The science of physics and astronomy has played a profound role in human civilization from the ancient Greeks to modern times. Physics is at the heart of virtually all modern technology, and also provides the foundation for our understanding of the world. Within the field of astronomy, recent discoveries have dramatically changed our view of the origin and fate of the Universe. The focus of this course is (a) to develop an in-depth understanding of the principles and mathematics of classical physics (mechanics) in preparation for the AP Physics C exam, (b) to practice experimental data acquisition, analysis and reporting, and (c) to learn about fundamentals of astronomy and cosmology. Popular spreadsheet software will be used for data analysis, and several formal lab reports will be required. Calculus will be used throughout the course to gain a thorough understanding of concepts and to prepare students for college level courses. AP Physics is a demanding course that requires 4-5 hours of homework per week in addition to some work over the holidays.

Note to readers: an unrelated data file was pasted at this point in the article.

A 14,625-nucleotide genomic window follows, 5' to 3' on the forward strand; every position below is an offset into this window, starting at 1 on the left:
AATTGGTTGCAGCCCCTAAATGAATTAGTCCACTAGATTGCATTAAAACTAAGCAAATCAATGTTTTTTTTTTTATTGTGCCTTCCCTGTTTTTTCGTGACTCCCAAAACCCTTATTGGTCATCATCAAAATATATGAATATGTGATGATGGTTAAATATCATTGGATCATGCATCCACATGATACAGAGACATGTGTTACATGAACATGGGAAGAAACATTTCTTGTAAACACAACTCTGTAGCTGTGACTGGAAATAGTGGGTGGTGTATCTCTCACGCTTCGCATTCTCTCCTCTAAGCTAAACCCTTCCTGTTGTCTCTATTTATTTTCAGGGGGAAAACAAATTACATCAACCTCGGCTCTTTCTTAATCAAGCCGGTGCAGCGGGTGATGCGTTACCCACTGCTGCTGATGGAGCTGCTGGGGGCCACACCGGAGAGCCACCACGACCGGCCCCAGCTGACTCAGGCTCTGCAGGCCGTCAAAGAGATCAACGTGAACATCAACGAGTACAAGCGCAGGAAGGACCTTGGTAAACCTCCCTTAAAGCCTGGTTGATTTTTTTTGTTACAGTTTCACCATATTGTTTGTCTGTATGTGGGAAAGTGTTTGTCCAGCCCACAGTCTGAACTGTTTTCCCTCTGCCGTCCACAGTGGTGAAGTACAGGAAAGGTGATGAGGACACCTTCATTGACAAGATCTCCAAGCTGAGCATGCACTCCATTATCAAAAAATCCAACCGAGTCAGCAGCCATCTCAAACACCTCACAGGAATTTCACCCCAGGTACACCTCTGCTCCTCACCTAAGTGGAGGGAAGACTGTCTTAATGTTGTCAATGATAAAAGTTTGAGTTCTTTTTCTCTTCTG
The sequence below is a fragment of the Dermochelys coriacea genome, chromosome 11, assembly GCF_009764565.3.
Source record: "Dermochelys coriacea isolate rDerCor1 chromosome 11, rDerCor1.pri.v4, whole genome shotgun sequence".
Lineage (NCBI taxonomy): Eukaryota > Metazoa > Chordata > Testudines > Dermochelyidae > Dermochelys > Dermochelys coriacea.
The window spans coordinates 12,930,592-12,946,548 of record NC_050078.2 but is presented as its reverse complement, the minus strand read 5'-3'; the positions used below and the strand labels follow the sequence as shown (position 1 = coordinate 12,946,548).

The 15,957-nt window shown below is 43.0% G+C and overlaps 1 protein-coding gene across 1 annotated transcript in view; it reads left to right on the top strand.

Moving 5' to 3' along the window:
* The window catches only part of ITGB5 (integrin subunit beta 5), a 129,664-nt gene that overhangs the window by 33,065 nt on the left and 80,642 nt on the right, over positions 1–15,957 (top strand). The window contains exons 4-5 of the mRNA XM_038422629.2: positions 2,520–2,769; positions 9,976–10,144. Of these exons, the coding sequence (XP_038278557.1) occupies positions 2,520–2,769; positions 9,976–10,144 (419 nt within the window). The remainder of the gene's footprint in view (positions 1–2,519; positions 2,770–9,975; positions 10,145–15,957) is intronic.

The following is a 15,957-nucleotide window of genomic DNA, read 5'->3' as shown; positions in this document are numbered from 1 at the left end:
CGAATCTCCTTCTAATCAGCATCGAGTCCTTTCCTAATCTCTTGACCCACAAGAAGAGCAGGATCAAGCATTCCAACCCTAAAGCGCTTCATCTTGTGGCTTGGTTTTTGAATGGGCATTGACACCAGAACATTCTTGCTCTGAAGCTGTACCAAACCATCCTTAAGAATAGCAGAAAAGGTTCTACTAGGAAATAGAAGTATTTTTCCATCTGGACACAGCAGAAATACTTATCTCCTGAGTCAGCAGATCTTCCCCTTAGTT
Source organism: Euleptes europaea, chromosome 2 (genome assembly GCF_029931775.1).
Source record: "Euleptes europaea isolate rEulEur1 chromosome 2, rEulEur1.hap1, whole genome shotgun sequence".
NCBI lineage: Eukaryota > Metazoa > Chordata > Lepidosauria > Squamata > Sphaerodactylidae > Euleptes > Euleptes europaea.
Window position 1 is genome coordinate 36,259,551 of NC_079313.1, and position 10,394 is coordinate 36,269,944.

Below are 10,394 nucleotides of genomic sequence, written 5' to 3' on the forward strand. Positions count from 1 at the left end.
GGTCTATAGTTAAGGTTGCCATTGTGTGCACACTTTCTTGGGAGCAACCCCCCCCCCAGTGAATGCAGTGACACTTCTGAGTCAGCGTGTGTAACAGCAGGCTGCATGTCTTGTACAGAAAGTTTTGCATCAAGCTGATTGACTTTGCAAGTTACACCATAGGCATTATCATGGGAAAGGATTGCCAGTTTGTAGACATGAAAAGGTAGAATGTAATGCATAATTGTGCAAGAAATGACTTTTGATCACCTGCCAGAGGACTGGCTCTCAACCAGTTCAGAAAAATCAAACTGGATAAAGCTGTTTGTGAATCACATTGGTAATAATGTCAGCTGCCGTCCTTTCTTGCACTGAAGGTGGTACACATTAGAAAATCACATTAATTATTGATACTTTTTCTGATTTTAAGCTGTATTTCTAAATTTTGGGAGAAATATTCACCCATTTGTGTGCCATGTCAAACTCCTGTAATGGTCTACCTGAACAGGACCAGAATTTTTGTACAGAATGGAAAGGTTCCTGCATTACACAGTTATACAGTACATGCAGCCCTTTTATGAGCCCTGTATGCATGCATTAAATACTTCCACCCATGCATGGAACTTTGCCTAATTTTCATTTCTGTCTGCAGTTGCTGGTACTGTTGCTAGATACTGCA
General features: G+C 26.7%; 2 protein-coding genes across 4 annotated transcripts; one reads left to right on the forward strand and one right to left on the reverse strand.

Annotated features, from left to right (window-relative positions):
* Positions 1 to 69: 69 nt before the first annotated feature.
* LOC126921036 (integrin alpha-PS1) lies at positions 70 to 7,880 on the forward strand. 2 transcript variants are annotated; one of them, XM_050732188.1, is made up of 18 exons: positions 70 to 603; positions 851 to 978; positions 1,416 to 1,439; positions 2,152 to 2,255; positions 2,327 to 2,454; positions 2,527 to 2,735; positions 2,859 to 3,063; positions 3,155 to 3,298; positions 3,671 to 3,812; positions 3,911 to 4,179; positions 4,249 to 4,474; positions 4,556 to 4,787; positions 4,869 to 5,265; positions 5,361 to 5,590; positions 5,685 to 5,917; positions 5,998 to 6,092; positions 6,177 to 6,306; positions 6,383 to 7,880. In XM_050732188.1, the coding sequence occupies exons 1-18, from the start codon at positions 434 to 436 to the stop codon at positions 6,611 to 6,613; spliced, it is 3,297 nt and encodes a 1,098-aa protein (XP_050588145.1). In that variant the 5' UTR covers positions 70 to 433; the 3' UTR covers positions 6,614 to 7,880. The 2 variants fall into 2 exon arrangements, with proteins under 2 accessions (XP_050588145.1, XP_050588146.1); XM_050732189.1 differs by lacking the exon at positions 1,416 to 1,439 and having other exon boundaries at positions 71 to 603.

AP Biology 320

(junior or senior elective)

AP Biology prepares students to carry out scientific investigations and to develop advanced inquiry and reasoning skills, and covers the “big ideas” of evolution, energy, information, and interaction within the living world. Students will explore experimental design, data collection and data analysis while conducting twelve laboratory exercises throughout the year. AP Biology is equivalent to a two-semester college introductory biology course, and pacing will be faster and less flexible than regular courses in order to cover all the required content. There will typically be 4-5 hours of homework per week, and several weekend classes may be required.

Introduction to Computer Science 335

(elective, typically taken by sophomores or juniors)